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Paul Healy

Paul Healy

People power wins




Breakthrough on Cootehall and Croghan junctions



It was the end of October…just over five weeks ago. Noel McTiernan had had enough. The local resident and businessman was reflecting the long-held concerns of many neighbours when he decided it was time for the community to try – again – to address a major road safety issue in the area.

  Noel decided to organise a public meeting. It was held in St. Michael’s GAA clubhouse and was attended by over 200 people. Up for discussion was the growing concern within the community over safety issues relating to two junctions, one a turn for Croghan and one for Cootehall (both on the N4).

  There was, Noel noted, a sense of “fear” in the room that night. Local residents have in fact been worried for a number of years. It’s very much a saga by now. There have been numerous accidents over the years…and ongoing fears that a fatality could happen at any time.

  Noel had gauged the public mood accurately. Now, people power kicked in. Over 1,200 people signed a petition, and there was a huge response to an online survey which called for feedback on accidents at either junction, whether previously reported or otherwise.

  After a characteristic fist-thumping speech at the meeting, Deputy Michael Fitzmaurice set up a meeting between concerned parties and the TII (Transport Infrastructure Ireland). It went ahead last Tuesday – and it went well. The TII gave a commitment to fund the provision of right-hand lanes at both the Cootehall and Croghan junctions. The work should be starting in early 2019.  

  I contacted Noel McTiernan to ask if this is what the local campaigners wanted.

  “Absolutely. We very much welcome this news, but we won’t be claiming a ‘victory’ until the work is actually done. But we’re very happy with how the meeting went”.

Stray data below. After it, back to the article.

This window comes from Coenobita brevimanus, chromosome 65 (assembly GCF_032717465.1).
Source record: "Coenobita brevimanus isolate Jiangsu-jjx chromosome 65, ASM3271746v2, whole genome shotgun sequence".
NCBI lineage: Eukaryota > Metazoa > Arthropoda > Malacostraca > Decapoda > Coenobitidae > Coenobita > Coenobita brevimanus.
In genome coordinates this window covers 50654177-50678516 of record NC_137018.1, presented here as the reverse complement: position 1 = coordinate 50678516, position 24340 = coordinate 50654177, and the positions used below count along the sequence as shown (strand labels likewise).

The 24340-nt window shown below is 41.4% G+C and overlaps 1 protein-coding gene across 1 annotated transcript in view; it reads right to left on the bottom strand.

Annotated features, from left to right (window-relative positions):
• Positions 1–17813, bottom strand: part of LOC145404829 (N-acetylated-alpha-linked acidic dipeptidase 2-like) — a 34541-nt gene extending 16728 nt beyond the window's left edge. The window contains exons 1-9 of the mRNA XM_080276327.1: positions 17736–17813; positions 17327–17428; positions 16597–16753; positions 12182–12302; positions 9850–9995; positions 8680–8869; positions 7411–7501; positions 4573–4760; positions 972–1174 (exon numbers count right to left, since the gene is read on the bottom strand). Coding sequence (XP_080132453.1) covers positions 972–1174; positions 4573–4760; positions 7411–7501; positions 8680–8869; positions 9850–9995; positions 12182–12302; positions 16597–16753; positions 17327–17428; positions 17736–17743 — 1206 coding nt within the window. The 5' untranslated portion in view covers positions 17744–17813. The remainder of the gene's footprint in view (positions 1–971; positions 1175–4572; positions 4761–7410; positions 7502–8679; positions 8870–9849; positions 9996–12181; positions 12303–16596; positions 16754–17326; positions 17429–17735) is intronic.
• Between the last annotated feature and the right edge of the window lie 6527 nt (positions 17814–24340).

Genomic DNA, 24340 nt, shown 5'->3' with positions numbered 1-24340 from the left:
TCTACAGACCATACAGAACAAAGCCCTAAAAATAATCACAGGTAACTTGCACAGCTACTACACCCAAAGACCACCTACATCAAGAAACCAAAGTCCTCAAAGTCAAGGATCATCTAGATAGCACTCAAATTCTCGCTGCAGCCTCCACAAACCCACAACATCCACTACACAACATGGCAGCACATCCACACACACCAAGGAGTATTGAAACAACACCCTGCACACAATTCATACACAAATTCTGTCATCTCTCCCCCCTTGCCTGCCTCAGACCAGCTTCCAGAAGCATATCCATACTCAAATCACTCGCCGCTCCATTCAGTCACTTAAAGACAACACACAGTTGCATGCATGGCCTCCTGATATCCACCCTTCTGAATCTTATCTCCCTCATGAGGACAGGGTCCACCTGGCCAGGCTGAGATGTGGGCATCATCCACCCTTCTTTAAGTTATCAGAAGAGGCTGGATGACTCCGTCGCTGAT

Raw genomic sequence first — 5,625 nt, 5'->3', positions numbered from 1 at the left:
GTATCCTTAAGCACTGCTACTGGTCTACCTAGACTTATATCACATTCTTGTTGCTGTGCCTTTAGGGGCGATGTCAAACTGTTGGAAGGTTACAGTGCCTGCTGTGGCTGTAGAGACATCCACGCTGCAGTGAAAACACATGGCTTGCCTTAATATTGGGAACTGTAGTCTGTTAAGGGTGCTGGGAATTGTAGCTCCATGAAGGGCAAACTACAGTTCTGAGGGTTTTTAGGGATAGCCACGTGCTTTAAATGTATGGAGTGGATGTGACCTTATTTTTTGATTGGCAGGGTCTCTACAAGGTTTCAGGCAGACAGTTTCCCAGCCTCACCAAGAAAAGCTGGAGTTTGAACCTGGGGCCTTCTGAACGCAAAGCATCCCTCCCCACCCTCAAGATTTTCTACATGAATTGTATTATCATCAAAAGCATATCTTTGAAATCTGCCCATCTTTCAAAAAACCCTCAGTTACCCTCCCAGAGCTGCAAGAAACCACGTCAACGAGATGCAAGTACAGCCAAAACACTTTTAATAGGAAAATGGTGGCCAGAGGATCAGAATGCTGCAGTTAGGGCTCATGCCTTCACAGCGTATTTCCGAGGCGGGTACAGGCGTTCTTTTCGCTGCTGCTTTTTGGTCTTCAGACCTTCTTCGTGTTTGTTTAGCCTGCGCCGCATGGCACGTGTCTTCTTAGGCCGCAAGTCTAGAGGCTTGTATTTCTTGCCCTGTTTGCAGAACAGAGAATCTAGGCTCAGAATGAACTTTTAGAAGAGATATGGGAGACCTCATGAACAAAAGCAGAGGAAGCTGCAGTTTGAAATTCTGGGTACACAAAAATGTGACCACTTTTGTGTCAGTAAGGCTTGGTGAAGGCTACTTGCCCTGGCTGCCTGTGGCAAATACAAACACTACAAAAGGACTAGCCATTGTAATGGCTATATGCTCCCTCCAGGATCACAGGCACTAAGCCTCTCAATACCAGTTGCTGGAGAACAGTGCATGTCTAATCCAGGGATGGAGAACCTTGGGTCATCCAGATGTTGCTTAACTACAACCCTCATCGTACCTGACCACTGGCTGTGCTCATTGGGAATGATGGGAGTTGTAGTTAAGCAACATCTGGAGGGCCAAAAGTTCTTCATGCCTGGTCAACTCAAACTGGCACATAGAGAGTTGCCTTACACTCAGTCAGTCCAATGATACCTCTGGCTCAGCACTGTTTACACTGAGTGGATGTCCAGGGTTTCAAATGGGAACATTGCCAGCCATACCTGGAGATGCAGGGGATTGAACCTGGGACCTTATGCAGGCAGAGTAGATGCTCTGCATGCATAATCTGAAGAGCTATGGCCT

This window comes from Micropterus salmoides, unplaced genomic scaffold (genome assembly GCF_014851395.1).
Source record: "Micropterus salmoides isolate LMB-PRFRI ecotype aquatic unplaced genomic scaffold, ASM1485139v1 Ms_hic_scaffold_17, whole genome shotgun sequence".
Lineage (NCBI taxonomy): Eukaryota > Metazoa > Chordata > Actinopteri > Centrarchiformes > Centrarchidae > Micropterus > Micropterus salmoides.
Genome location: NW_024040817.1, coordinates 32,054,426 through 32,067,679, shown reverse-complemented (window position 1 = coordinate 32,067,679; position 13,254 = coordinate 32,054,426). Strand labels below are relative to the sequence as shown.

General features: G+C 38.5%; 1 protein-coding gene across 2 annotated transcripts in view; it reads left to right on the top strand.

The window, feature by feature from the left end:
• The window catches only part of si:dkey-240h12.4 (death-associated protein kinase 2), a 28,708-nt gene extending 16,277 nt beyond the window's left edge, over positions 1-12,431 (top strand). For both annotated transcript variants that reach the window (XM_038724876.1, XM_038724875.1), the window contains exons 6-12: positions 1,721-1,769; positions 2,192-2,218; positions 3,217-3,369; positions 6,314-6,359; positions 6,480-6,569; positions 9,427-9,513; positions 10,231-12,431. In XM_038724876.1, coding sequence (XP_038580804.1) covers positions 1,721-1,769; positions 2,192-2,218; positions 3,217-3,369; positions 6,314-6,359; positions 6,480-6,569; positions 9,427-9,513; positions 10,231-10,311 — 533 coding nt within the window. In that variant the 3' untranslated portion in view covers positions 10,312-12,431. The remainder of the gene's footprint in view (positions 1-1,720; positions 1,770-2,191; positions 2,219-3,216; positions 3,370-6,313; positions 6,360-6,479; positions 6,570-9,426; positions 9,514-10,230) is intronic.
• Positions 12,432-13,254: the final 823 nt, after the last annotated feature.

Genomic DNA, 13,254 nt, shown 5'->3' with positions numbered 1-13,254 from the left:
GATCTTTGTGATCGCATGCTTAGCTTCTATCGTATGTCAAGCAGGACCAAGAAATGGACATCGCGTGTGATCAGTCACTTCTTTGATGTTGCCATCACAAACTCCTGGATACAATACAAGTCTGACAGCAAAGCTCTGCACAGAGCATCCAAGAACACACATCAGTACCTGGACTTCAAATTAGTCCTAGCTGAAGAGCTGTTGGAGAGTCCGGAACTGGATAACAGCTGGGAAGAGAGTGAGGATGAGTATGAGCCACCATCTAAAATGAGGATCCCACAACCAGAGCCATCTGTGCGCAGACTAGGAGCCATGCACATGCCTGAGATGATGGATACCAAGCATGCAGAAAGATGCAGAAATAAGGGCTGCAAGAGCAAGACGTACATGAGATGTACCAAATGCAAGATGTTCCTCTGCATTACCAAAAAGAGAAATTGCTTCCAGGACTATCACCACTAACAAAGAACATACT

Noel was anxious to thank committee colleagues for all their hard work in recent weeks. That committee rolled their sleeves up. People power indeed took over. Motorists who had been involved in accidents were spoken to. The online survey sought information not alone on accidents, but also on near-misses (Noel: “Every near-miss could have been a fatality”). Noel says what secured the TII funding commitment was the revelation about the volume of traffic on the road – and the research which detailed the amount of collisions there have been in recent years. He wishes to thank the committee members for their great work – namely Brian Lee, Mo Robertson, Michael Cryan, Niall Fallon, Paul Duignan and Sinead Flynn.

  Noel also acknowledged the very positive input of Eugene Dwyer (Senior Engineer) of Roscommon County Council. He was grateful too for the support of local politicians. 

  “We are thankful to all local politicians. There was genuine cross-party support. They were all behind us. I might just single out Deputy Michael Fitzmaurice for special mention. Michael said that he would arrange a meeting with the TII and he was good to his word”.

  Now, the TII has pledged funding. The local community will wait for delivery, and wait with confidence.

  “We won’t celebrate yet, but we’re very happy” says Noel. “This was people power in action – we have been living in fear for too long”.





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New Blood Sciences project and refurbished lab at Roscommon Hospital



The new Integrated Blood Sciences Project at the Laboratory in Roscommon University Hospital was officially opened on Monday last by Maurice Power, Group CEO Saolta University Health Care Group.

  The Blood Sciences Managed Service Contract is a major collaborative project between the Pathology Departments at Roscommon University Hospital, Galway University Hospital and Portiuncula University Hospital. This project will allow the laboratory in RUH undertake tests that would have previously gone to other hospital laboratories and reduces the length of time for patients test results.

  Commenting at the launch, Mary Garvey, General Manager, Roscommon University Hospital said: “We now have a managed service contract with Roche Diagnostics which has provided us with a full suite of new equipment for Haematology and Biochemistry services. 

  “Among the many benefits that this project brings is that the three laboratories in Roscommon, Portiuncula and Galway University Hospitals’ now use the same platforms for analysis which gives the opportunity for further co-operation between the hospitals.

  “This new facility will now allow us to continue to expand our test menu and radically improve the quality of service for clinicians and ultimately for our patients”.

  Maurice Power, CEO, Saolta University Health Care Group said: “This project is another example of how hospitals within the Saolta Group can work together to provide a better service to our patients, improve efficiencies and achieve major cost savings. Roscommon University Hospital goes from strength to strength. The modernisation of the laboratory alongside the replacement of the x-ray equipment gives Roscommon University Hospital scope to further develop as a centre of excellence for diagnostics”.